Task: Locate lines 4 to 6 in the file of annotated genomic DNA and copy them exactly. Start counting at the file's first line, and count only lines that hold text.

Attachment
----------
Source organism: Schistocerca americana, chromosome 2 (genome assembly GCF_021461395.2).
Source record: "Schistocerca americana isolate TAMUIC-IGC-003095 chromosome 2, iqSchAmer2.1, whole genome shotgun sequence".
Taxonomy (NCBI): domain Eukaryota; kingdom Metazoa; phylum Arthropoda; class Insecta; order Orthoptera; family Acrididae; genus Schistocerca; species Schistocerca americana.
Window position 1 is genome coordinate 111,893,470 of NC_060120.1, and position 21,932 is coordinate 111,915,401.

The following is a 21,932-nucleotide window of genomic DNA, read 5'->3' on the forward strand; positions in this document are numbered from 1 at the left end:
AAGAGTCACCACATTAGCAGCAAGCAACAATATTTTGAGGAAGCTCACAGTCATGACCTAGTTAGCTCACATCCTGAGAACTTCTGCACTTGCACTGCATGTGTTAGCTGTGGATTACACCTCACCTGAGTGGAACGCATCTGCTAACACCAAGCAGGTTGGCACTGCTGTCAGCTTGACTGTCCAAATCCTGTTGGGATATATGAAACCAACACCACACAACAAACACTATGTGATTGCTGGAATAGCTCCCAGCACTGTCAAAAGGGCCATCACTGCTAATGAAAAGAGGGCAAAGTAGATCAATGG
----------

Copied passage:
Window position 1 is genome coordinate 111,893,470 of NC_060120.1, and position 21,932 is coordinate 111,915,401.

The following is a 21,932-nucleotide window of genomic DNA, read 5'->3' on the forward strand; positions in this document are numbered from 1 at the left end:
AAGAGTCACCACATTAGCAGCAAGCAACAATATTTTGAGGAAGCTCACAGTCATGACCTAGTTAGCTCACATCCTGAGAACTTCTGCACTTGCACTGCATGTGTTAGCTGTGGATTACACCTCACCTGAGTGGAACGCATCTGCTAACACCAAGCAGGTTGGCACTGCTGTCAGCTTGACTGTCCAAATCCTGTTGGGATATATGAAACCAACACCACACAACAAACACTATGTGATTGCTGGAATAGCTCCCAGCACTGTCAAAAGGGCCATCACTGCTAATGAAAAGAGGGCAAAGTAGATCAATGG